What are you afraid of?



What are you afraid of?

Afraid - now, that's an interesting word in our language. We use that word to signify a variety of things, don't we?

Taken literally, "to be afraid" means something is causing us terror, anxiety, or is a potential threat. When we ask, "What are you afraid of" we might be asking someone who is acting terrified what the source of that terror is. They are standing there anxious, or crying, or with a concerned, fearful expression, and the question is naturally, "what is causing your fear?"

What are you afraid of?

But sometimes, and very often in fact, we use the phrase idiomatically in the sense of, "Why do you hesitate?" When we are afraid of something, it can lead to paralysis. Uncertain or wary of the outcome, we become unable to act, and thus we use the word "afraid" to represent hesitation, not really "fear" in the original meaning. So, when we ask the question, "What are you afraid of" we aren't really trying to find the source of the fear - the person may not really be afraid at all - but are asking what source of uncertainty prevents the person from action. We may also ask someone, "what are you afraid of!" in a jeering or taunting manner. It's kind of a challenge to someone, accusing them of being hesitant for no good reason.

I'm afraid you are right.

Now, that's a different meaning of "afraid" isn't it? When we reply to some statement that way, we don't mean that we have some paralyzing fear because of what the person said. In this case it is a sense of "belief" in what was said. We could also say something like, "I believe you" or "I agree" or even "I trust what you say even though I don't like the idea."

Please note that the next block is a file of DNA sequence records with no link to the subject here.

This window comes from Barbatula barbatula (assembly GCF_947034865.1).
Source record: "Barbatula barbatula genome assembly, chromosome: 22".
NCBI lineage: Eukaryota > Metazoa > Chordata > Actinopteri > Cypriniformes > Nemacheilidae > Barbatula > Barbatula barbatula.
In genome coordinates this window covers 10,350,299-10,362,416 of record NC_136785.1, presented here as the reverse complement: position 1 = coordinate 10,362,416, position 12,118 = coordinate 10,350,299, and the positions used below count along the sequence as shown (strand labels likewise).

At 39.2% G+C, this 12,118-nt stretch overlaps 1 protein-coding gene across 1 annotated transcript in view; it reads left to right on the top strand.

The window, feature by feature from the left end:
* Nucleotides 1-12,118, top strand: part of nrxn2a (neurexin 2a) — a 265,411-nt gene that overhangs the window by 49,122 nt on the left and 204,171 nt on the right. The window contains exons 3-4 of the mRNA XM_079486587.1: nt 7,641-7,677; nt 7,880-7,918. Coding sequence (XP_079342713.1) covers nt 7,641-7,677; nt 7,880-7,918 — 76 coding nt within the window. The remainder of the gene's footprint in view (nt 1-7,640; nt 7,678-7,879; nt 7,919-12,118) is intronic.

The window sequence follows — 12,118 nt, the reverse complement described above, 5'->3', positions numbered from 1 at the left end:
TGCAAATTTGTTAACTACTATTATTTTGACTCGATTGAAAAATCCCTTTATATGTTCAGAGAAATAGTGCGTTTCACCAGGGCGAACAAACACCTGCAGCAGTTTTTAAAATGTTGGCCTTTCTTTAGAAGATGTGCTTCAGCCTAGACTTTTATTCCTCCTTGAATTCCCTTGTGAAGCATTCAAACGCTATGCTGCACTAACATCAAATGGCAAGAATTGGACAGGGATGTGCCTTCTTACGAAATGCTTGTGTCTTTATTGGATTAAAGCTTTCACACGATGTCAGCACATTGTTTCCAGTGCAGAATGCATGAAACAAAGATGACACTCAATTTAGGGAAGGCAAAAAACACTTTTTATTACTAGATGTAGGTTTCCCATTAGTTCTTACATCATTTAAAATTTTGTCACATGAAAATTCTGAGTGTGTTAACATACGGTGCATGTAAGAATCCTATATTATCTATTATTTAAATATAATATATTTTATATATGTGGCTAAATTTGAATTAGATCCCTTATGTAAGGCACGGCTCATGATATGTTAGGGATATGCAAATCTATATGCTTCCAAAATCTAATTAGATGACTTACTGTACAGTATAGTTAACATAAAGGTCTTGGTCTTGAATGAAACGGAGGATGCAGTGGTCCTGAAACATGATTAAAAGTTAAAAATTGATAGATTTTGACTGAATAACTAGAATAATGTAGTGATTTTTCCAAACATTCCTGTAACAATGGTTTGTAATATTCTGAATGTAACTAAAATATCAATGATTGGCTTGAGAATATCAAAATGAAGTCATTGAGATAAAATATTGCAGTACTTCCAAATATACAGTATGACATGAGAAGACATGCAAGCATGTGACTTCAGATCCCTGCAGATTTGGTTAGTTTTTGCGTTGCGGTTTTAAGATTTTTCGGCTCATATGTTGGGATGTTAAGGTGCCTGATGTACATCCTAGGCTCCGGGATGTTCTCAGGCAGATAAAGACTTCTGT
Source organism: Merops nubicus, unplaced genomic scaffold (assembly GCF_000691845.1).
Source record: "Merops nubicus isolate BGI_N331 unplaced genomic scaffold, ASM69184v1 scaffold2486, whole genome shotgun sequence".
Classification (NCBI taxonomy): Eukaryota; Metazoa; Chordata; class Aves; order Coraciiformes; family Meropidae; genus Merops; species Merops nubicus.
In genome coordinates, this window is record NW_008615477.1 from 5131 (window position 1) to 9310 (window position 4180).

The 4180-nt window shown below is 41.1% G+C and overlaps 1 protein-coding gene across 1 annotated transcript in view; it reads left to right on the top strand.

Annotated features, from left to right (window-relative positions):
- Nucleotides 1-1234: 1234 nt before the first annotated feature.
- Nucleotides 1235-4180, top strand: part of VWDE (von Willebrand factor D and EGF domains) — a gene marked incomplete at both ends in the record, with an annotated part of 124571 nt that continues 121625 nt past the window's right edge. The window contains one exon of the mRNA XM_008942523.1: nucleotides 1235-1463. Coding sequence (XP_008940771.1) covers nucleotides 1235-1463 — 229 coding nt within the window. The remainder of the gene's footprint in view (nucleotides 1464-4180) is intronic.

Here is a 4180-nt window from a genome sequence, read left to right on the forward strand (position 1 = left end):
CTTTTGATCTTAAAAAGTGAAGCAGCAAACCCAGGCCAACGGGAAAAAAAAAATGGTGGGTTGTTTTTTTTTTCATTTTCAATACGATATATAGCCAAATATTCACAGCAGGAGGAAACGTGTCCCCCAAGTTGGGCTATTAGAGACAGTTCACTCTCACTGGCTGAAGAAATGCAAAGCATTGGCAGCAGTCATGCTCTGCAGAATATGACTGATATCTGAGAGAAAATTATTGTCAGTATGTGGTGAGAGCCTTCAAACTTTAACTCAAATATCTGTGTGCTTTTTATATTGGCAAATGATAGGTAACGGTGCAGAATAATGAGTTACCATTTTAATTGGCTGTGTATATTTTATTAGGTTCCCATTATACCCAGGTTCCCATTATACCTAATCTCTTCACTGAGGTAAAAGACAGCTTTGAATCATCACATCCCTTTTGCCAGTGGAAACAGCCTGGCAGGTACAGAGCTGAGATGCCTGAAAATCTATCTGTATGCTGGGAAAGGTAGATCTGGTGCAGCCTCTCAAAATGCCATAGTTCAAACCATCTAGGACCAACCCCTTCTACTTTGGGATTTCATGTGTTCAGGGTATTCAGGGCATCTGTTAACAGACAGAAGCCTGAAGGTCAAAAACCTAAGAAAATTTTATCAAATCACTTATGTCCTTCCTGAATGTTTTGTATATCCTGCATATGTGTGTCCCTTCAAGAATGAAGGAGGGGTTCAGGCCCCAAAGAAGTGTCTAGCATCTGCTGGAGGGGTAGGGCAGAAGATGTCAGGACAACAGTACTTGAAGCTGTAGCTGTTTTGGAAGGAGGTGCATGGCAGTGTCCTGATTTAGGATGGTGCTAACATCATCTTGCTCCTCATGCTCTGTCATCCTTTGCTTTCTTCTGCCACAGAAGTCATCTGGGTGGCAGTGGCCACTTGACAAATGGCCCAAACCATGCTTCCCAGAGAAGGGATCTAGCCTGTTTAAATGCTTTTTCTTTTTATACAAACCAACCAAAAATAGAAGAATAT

It's strange, isn't it? One word can have this wide variety of meaning based on how we use it. The original meaning of "afraid" shifts through similarity and idiomatic usage until the meaning is almost opposite of where it started. The same thing shows up in the usage of the word "fear" in the Bible. Sometimes fear refers to that paralyzing negative emotion born from a sense of potential or immediate threat. But many times, fear is used in the Bible to mean reverence and awe, or to mean a trust and obedience that comes from awe. The "trembling" that represents terror of something comes to also mean a trembling in awe of something and then that awe leads to trust and obedience. That's what this means:

The fear of the LORD is the beginning of wisdom: a good understanding have all they that do his commandments: his praise endureth for ever. (Psa 111:10)

Praise ye the LORD. Blessed is the man that feareth the LORD, that delighteth greatly in his commandments. (Psa 112:1)

Backup a little. Psalms 111 through 113 really should be treated as one Psalm. Read them all together and you'll see that all those Psalms are connected by the repeated phrase "Praise ye the Lord." Psalm 111 begins with a description of God's works and then at verse 10 shifts to talking about the nature of those who "fear" God. Psalm 111 also establishes the theme of "endurance" - the things of God stand fast and do not dissipate or fall away. Psalm 112 (which is what I am going to talk about here) is a continuation of Psalm 111:10.

Notice the context carefully. The verses preceding Psalm 111:10 are all talking about the glorious things that God has done and will do. Why should we be afraid of God because of that? We don't generally praise the things we are fearful of, do we? The meaning of fear in 111:10 has to be understood in that context. It is the sense of "trembling in awe" because of the awesome things that God has done. When we understand His majesty, power, integrity, and justice, we begin to gain wisdom - the knowledge of God's ways - and act obediently (delight in His commandments) because of the wisdom of God's ways. Out of that obedience, that "delight" in following God's ways, righteousness is born in us. And that righteousness establishes the character of the man who "fears" God.